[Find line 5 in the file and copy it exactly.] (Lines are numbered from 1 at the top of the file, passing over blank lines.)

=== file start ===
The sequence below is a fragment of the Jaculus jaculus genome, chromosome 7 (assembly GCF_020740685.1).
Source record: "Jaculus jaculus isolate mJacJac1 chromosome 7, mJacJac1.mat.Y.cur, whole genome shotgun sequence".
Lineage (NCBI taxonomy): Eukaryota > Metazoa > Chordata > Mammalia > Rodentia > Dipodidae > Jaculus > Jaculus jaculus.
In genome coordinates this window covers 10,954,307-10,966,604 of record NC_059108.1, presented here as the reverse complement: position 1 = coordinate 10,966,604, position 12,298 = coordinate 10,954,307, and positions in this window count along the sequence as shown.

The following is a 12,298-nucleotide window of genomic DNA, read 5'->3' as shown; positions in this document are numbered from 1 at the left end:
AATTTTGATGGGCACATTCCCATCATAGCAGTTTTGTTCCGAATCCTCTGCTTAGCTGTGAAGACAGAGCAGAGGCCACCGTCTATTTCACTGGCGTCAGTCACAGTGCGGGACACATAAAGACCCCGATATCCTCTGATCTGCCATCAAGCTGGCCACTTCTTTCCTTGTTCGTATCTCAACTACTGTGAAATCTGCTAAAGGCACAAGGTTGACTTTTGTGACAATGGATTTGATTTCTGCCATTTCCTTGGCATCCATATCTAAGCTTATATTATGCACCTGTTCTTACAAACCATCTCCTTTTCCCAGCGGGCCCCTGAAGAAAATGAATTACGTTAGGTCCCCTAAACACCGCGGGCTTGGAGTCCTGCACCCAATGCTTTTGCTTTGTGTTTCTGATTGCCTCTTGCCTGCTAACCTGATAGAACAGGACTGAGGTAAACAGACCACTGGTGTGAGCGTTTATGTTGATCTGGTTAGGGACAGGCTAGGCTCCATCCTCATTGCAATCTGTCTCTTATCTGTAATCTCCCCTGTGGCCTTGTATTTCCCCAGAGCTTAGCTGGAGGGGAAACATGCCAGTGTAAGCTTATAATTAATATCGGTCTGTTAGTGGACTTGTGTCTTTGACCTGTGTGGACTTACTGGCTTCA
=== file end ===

The following is a 12,298-nucleotide window of genomic DNA, read 5'->3' as shown; positions in this document are numbered from 1 at the left end: